On the side, and probably what got me the job at SCIFI, was that I also had a small troop of actors I’d gotten together in a Don Quixoteish venture called Automatic Vaudeville, after the big nickelodeon cinema barn in NYC of yore. At first we pretended to be on the radio. We performed at a coffee house in Tribeca where I worked. Then Jim Freund heard about us, and we went on his science fiction oriented show on WBAI, Hour of the Wolf, and we did a performance for about two years once every month or so. It was exhilarating. Usually about seven actors and a live band, the Trouble Dolls. Call time was 5 a.m. Saturday morning. Or was it 4:30? A couple of times we simply didn’t go to sleep Friday night. The idea was it was the radio show of urban faery coming in sideways over your radio, or something like that. I wrote them all, mostly, and directed. We did some amazing work, much of it captured only on scratchy cassettes now.
We didn’t make any money, of course. But I did get married out of it. Rika was one of the actors. It was incredibly fun. Making radio plays at SCIFI was also incredibly fun, in a different way. More importantly, what we made was good stuff, each in its own way. You can still find Seeing Ear Theater plays online. Automatic Vaudeville shows, well, I may have the only copies anymore.
The hardest part was giving up writing and directing drama and returning to fiction. Transitioning. I had grown so very tired of science fiction in the 1990s. Not science fiction itself, or fans, just the writers and professionals in the field. It was such a huge relief to stretch outside of that demented community and find people who were just as weird and often more artistic, but not insanely committed to a genre as if it were a religion. Science fiction is a literary tool. That is all it is or ever can be. There is no such thing as the future or alternate realities. There is just reality. Science fiction is about now or it isn’t about anything at all.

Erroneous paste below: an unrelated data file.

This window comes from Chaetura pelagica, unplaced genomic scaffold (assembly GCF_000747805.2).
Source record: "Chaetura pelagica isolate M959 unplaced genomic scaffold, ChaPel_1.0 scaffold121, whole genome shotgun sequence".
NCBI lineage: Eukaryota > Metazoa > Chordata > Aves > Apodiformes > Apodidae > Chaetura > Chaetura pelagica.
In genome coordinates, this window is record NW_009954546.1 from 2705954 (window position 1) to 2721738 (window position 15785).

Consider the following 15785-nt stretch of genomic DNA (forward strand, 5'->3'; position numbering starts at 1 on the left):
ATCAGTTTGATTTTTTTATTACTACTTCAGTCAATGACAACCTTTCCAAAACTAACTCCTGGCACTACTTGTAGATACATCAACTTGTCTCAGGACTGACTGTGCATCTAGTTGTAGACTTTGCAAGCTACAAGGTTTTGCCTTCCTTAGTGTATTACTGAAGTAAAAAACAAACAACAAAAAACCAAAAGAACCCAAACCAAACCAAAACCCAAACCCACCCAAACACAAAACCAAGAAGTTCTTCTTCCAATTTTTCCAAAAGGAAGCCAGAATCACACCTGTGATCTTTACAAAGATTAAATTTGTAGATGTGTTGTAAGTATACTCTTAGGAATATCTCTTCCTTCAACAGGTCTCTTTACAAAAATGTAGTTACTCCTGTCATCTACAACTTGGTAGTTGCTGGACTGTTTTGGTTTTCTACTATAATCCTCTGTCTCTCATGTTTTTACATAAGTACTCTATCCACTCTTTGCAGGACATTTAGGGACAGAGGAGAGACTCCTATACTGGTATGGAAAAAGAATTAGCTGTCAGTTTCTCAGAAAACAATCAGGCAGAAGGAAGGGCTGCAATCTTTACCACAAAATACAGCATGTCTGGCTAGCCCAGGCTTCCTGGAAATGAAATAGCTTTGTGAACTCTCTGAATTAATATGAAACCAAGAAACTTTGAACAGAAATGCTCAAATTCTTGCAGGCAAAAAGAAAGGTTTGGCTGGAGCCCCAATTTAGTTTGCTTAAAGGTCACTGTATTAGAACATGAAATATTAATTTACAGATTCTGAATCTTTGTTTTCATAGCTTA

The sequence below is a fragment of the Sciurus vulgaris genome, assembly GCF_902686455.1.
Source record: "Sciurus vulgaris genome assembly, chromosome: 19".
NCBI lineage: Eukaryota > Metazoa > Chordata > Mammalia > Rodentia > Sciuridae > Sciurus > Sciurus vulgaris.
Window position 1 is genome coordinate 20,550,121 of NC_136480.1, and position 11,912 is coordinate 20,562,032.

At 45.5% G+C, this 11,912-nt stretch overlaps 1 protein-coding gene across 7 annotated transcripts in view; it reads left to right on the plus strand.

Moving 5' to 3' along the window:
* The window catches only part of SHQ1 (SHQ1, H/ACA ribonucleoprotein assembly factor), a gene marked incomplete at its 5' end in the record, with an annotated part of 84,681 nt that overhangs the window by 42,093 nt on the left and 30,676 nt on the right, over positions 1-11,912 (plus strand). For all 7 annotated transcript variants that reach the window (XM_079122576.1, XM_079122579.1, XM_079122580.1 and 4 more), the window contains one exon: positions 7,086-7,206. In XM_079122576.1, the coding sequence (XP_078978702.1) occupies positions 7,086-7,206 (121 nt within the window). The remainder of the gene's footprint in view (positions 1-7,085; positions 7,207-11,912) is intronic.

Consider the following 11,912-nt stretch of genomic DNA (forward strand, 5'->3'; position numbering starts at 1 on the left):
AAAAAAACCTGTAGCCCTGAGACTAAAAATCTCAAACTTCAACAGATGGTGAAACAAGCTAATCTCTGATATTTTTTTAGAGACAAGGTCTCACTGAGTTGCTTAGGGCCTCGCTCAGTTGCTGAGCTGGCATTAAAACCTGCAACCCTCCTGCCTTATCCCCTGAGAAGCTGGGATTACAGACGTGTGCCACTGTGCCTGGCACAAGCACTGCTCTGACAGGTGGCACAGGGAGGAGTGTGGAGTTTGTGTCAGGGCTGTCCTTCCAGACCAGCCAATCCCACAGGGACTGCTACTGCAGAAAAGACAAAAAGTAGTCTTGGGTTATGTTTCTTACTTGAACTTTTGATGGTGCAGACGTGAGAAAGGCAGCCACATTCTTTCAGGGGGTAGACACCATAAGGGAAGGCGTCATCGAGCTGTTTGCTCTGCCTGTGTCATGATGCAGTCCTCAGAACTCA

Really, the only way I could get back into SF was by going traditional. I had tried avant garde in the 90s and I realized there wasn’t much else I could do with it that I hadn’t done. So when I decided to write SF again, I wrote a novel about two guys in a space navy and an alien commander wanting to defect over to the human side of an interstellar war. And I took on coauthoring in another writer’s milieu gladly. And I took on writing Star Trek novels gladly. Because that’s what you do when you’re an artist. You explore new forms and forms new to you. You don’t fuck around caring what this or that person thinks about what you’re doing. It is a grand waste of time to think much about the accouterments of writing at all—which is one reason writing this essay gives me the heebee jeebees. Usually, whenever I see a writer talking about themselves or pontificating about the world (as if they had any kind of useful moral perspective) I run away as fast as possible. Writers are, in general, intellectual lightweights—but lightweights who often think they are heavy hitters because they get confused about value-driven work. Art has nothing to do with justice. Art has nothing to do with thinking, except to use thought as a means to an end. Art is about evoking feeling. Nothing else. Ever.